The media and popular culture often erroneously credit atheist Madalyn Murray O'Hair with removing school prayer from US public schools, when the case against recitation of the Lord's Prayer in Baltimore schools was decided by the Supreme Court in 1963. A more significant case had reached the Supreme Court one year prior, suddenly changing the legal climate for school prayer in the US.[3]
In 1955, the New York Board of Regents developed a prayer recommended (but not required) for the school districts under its purview. The prayer was relatively short: "Almighty God, we acknowledge our dependence on Thee, and we beg Thy blessings upon us, our parents, our teachers, and our country."[1][4] The board stated that the prayer would "combat juvenile delinquency and counter the spread of Communism."[4]
Seven years later, Steven I. Engel, a Jew, was upset to see his son’s hands clasped and his head bent in prayer. He told his son that this was “not the way we say prayers.” Engel, a founding member of the New York Civil Liberties Union, would bring action along with Daniel Lichtenstein, Monroe Lerner, Lenore Lyons, and Lawrence Roth, all parents of children in the Long Island, New York public school system, against Union Free School District No. 9 for its adoption and subsequent prescription of the so-called "Regent's prayer", arguing that it constituted the state-sponsored establishment of religion in violation of citizens’ First Amendment rights via the Fourteenth Amendment.[5]
Use of the Regent's prayer would be initially upheld in both New York State Court and in the New York Court of Appeals, prompting Engels to petition the US Supreme Court in the Engel v. Vitale case in 1962. With its 8–1 vote to make public recitation of the Regents' Prayer in public schools unlawful, the U.S. Supreme Court made its first-ever decision on coercive prayer in public schools. It made its second in 1963—the Abington School District v. Schempp ruling, which made the corporate reading of the Bible and recitation of the Lord's Prayer unlawful in public schools.[3]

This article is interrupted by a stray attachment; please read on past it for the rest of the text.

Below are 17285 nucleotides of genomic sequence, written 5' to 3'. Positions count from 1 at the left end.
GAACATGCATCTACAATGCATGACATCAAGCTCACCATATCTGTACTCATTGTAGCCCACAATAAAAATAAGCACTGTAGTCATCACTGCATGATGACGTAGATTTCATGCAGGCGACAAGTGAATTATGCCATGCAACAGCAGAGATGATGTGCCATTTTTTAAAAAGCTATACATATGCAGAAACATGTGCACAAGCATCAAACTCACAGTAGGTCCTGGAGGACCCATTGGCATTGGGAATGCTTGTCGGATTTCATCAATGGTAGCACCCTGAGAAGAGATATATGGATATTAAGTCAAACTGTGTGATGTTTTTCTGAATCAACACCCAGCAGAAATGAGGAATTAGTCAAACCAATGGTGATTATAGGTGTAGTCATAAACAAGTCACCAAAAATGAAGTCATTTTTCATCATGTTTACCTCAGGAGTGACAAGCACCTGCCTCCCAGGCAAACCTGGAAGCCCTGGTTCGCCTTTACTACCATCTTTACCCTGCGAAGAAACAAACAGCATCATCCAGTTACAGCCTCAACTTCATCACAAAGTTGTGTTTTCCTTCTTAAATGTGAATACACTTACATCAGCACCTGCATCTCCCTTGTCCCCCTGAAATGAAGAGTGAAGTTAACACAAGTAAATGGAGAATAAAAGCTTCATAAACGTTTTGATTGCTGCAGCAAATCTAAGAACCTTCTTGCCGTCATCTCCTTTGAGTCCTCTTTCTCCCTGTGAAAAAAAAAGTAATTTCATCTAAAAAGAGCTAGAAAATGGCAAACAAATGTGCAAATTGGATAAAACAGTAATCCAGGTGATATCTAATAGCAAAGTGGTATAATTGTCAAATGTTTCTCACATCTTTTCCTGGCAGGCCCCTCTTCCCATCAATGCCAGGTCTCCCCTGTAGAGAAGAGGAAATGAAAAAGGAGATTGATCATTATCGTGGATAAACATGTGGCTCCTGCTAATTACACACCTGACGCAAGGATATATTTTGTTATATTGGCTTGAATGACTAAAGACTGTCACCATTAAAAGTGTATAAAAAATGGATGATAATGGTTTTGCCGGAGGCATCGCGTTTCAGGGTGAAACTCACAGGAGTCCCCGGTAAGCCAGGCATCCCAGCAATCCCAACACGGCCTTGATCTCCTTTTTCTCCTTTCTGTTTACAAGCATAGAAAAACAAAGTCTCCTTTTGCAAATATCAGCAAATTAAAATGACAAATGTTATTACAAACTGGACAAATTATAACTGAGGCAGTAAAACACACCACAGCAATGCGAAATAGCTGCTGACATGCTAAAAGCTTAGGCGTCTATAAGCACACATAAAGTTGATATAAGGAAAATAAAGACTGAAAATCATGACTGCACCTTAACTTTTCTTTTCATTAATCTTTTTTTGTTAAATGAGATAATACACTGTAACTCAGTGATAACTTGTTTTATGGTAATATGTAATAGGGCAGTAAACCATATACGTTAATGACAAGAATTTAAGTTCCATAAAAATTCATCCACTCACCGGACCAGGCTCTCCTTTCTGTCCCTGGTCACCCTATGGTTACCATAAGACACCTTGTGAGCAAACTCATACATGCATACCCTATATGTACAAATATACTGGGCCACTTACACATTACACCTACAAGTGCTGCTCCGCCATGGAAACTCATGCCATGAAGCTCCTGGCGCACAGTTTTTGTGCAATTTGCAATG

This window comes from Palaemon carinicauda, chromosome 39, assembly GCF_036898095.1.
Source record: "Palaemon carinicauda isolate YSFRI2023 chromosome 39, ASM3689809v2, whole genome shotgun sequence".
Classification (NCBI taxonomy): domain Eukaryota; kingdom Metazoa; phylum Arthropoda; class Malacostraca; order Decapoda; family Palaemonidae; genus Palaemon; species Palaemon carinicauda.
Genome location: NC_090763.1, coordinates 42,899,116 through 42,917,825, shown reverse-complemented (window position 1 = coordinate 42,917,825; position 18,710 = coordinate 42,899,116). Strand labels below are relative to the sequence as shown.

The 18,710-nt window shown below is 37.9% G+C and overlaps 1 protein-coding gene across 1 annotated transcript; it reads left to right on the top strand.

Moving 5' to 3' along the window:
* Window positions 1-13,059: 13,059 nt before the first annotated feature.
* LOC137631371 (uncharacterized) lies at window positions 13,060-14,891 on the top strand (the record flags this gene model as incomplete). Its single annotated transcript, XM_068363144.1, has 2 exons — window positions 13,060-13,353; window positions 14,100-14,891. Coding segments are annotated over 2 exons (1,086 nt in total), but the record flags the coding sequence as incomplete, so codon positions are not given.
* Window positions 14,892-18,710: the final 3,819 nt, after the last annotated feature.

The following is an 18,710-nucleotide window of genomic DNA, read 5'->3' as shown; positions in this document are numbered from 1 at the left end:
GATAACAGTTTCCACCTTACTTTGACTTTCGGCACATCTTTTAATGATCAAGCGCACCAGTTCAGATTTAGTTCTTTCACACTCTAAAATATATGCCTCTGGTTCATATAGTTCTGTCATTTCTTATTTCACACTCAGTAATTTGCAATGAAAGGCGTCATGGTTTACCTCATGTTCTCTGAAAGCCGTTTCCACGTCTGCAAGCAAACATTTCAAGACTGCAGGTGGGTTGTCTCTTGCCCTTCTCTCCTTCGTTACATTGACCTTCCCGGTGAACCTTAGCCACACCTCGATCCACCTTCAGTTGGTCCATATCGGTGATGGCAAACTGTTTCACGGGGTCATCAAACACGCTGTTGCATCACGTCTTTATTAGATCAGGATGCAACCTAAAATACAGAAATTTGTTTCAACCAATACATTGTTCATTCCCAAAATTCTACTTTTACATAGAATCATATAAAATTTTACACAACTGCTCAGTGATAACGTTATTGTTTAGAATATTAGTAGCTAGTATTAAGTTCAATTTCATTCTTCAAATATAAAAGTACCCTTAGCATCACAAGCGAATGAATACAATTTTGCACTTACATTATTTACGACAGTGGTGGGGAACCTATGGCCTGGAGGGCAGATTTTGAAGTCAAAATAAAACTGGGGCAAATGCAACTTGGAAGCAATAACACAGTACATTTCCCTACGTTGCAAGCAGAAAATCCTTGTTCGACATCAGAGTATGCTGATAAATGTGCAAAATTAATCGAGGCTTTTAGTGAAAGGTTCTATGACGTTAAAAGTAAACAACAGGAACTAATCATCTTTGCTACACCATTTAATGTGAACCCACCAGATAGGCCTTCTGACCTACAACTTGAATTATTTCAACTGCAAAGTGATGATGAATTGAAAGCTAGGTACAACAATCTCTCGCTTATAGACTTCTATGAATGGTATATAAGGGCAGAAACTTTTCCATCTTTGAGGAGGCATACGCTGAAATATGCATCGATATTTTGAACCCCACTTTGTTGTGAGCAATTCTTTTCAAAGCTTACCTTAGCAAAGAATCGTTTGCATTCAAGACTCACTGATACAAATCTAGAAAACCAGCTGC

1963 and after[edit]

In these two landmark decisions, Engel v. Vitale (1962) and Abington School District v. Schempp (1963), the Supreme Court established what is now the current prohibition on state-sponsored prayer in US schools. While the Engel decision held that the promulgation of an official state-school prayer stood in violation of the First Amendment’s Establishment Clause (thus overruling the New York Courts’ decisions), Abington held that Bible readings and other public school-sponsored religious activities were prohibited.[6] Madalyn Murray's lawsuit, Murray v. Curlett, contributed to the removal of compulsory Bible reading from the public schools of the United States, and has had lasting and significant effects.
0 Replies
 
farmerman
 
  1  
Reply Sat 20 Aug, 2016 05:24 am
@Randy71,
So you see, the restoration of stuff like The Lord's prayer, or even the non-denominational "Regent;s Prayer" will require the US to modify the Constitution in a manner that, I believe, would not be acceptable to the states. You should do more reading about how our government actually works
























0 Replies
 
Setanta
 
  1  
Reply Sat 20 Aug, 2016 06:29 am
The separation of church and state is a very old tradition in the United States, as well. Jefferson wrote his "wall of separation" letter to the Baptists in Danbury, Connecticut in 1802. Andrew Jackson, a devout Presbyterian, refused to call for a national day of fasting and thanksgiving in 1832 (after a cholera epidemic) citing the separation of church and state. In case the point escapes you, Christians such as the Baptists in Danbury and President Jackson supported the idea of the separation of church and state. Allowing religion into public life is the thin edge of the wedge which would divide Americans into the allegedly righteous and the allegedly heretical. It's the ultimate slippery slope.
0 Replies
 
izzythepush
 
  1  
Reply Sat 20 Aug, 2016 06:45 am
You can have assemblies like this.


0 Replies
 
Finn dAbuzz
 
  1  
Reply Sat 20 Aug, 2016 04:26 pm
@Randy71,
If you would like your children to be taught to pray you should enroll them in parochial school, or better yet, teach them yourself.

There is no way Trump is going to bring prayer back to school in the sense that every kid will be expected to pray, nor should he even try.

If a kid wants to pray in school, how can anyone stop him or her?
0 Replies
 
jcboy
 
  3  
Reply Tue 7 Mar, 2017 08:03 pm
I don't "hate" prayer, I just wish our legislators would find better use of their precious time in office.
roger
 
  1  
Reply Tue 7 Mar, 2017 08:12 pm
@jcboy,
Yeah! Like raising campaign funds and working for re-election.
0 Replies